OUTSIDER Before I'd heard this story I'd not considered the idea that Redzepi, the son of an immigrant Macedonian Albanian father and a Danish mother, was driven creatively and has been able to achieve so much because he was an outsider. Before this happened, had he encountered much prejudice in Denmark?

"I've never felt it personally but in the restaurant trade I've always felt like Noma was an outsider, first in our own little country and then in a larger sense. Very few times in my private life have I felt like an outsider: once in a while I have been deleted from waiting lists for apartment complexes because my name isn't Danish. Apart from that I've always felt a part of society, treated equally and with the same opportunities as everyone. But when the restaurant opened, it was different."

When Noma opened in 2004 on the waterfront at Christianshavn, in an old warehouse that had been used to store whale blubber and other products from Greenland, Iceland and the Faroe Islands, some of Redzepi's fellow Danish culinary professionals decided it would be funny to deride the restaurant and the idea of using only seasonal Nordic produce. They suggested he and his brigade slept with seals and were in fact whale willies. There is, as I'm sure you can imagine, a better translation of both insults.

"When Noma opened, everything was still very French - although the Spanish movement was coming in and those sorts of ideas and techniques were starting to show up," he says.

"Of course, you could say I'm inspired by that Spanish movement but for me that inspiration was more about a feeling and a sense of freedom. That feeling is what I've used to set up this whole place. Before that it was just impossible for anyone to dream that a restaurant in Denmark could be considered to be one of the most important in the world, or that it would achieve that simply by using cauliflower, lingonberries and sorrel - ingredients that perhaps don't sound like they belong in high gastronomy - and by working with Nordic culture."

Noma's success, the rise of what Redzepi describes as "the gastronomic underdog", has long since silenced the jokers and has inspired other chefs to plough a similar Nordic furrow.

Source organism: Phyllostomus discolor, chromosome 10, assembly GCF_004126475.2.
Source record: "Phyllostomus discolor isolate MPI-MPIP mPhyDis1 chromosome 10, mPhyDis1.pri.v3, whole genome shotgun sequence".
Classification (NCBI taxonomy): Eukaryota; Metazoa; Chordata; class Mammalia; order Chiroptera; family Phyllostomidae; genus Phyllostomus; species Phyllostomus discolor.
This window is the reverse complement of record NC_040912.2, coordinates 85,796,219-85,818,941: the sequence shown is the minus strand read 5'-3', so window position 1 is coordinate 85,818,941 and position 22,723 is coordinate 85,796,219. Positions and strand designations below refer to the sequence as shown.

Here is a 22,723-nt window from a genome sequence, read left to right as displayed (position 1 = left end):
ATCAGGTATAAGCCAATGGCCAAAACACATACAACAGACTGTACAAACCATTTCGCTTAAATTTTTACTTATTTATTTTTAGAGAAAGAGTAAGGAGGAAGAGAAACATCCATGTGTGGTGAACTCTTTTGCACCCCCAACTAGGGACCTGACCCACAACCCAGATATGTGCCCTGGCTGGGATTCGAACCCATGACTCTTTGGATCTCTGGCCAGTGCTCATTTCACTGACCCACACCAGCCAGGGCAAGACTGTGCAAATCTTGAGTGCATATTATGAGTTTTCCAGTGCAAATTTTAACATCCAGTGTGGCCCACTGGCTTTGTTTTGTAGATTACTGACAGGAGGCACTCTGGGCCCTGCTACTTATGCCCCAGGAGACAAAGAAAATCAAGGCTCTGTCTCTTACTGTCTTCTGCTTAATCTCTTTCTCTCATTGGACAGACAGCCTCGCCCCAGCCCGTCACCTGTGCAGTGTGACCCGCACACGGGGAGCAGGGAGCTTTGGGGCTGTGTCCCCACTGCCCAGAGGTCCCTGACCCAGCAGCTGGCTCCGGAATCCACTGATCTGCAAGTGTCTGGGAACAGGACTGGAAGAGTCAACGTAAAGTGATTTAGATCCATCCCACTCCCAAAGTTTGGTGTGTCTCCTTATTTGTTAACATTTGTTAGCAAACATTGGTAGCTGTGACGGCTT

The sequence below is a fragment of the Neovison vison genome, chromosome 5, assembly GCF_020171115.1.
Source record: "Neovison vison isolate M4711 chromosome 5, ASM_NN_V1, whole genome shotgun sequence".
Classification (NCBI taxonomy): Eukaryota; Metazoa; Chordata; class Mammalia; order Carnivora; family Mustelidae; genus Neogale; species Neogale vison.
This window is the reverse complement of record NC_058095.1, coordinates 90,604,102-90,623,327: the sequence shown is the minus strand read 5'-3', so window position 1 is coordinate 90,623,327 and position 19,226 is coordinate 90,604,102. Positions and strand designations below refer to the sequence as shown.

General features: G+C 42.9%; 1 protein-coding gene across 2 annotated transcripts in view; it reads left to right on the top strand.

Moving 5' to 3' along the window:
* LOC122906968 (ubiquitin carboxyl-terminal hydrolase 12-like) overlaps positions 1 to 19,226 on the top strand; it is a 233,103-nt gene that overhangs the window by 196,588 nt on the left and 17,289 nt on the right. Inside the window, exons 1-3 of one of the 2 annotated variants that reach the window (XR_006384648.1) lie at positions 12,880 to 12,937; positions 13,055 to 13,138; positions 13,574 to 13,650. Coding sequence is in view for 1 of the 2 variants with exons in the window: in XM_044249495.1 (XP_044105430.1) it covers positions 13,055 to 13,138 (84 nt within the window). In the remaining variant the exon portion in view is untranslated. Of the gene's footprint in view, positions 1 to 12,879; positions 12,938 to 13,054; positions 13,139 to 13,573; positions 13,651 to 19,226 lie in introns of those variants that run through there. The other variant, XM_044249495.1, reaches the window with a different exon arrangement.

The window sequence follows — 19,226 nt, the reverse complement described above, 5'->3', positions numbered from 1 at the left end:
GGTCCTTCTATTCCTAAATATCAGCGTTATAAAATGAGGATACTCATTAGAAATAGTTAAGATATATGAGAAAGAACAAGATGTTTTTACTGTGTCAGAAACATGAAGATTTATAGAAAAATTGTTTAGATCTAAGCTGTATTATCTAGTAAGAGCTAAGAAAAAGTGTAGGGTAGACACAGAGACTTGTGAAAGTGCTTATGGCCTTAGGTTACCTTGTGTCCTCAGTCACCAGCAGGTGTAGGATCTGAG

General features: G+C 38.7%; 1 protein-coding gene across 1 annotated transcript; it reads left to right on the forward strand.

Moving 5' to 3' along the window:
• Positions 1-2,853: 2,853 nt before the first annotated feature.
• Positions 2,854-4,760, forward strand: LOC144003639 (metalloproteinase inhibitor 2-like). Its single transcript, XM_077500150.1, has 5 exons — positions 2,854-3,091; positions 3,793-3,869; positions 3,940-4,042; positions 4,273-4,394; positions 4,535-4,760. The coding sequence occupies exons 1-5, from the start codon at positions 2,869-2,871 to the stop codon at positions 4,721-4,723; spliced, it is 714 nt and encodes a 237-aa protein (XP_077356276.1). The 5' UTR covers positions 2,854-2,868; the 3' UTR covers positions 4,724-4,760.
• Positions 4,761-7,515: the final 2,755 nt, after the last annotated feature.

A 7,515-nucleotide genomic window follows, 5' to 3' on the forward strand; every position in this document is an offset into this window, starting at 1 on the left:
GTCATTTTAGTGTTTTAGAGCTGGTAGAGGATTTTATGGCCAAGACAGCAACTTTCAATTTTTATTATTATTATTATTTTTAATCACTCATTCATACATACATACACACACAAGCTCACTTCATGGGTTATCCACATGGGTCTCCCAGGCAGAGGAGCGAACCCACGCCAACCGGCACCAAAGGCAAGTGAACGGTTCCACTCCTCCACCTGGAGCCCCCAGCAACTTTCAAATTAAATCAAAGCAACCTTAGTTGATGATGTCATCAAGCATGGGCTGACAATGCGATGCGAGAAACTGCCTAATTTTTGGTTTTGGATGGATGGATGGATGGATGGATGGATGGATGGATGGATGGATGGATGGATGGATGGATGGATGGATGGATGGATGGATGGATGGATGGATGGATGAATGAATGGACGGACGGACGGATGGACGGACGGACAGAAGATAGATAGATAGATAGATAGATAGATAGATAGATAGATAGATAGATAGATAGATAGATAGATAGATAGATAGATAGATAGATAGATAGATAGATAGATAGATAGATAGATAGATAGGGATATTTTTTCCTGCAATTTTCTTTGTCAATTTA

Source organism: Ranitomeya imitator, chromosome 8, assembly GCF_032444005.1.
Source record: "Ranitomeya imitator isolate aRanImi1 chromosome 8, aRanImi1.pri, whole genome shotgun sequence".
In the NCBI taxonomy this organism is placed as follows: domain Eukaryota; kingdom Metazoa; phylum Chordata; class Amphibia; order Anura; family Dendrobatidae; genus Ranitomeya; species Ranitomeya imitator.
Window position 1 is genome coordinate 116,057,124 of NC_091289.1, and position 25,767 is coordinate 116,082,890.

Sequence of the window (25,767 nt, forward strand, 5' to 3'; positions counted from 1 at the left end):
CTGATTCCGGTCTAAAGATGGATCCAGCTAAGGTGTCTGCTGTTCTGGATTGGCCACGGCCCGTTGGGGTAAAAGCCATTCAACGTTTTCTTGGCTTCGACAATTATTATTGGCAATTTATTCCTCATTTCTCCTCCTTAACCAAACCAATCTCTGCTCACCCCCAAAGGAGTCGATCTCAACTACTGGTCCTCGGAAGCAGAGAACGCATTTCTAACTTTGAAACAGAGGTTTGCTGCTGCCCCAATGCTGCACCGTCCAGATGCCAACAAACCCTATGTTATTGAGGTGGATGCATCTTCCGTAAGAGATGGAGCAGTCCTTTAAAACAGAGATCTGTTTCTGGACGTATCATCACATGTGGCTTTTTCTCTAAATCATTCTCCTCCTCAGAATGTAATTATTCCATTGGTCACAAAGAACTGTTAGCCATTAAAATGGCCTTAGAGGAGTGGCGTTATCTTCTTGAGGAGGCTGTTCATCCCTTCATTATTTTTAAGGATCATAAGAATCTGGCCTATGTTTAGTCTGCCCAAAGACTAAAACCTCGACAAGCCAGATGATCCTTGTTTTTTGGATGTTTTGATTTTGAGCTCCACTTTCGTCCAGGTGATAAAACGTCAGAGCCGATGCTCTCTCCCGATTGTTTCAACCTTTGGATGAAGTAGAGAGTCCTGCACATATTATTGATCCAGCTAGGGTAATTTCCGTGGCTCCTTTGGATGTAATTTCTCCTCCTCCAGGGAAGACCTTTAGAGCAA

"I don't want to say that there are chefs doing the same thing because that makes it sound like they are copying the dishes. But there is now a common train of thought and I'm proud of that - really proud - especially to see how many clever chefs there are in our part of the world. But in general I think it's something you now see at any top restaurant and I think if you're not now incorporating nature and in close contract with a grower, then you're not even considered serious somehow. This has become a way of being in serious cooking. Often things are still French in terms of the culture of dishes but the ingredients have changed, they've shifted."

Noma is permanently booked out and they now take reservations only three months in advance. "At the moment it feels like we could fill the restaurant 300 times over if we had the capacity," Redzepi says. "On the first of each month we open another for bookings. So on the first of October we open the book for January next year and, at the moment, within a week we're completely booked for lunch and dinner."

The restaurant's success also means he no longer struggles to find staff willing to make the move to Copenhagen. "For the past two years we've had an incredible quality of applications; and I don't necessarily mean that we only get people coming from three-Michelin-star restaurants. We get very open-minded people who are ready to take in a new region and a new way of looking at things and they attack it with such a big commitment," he says.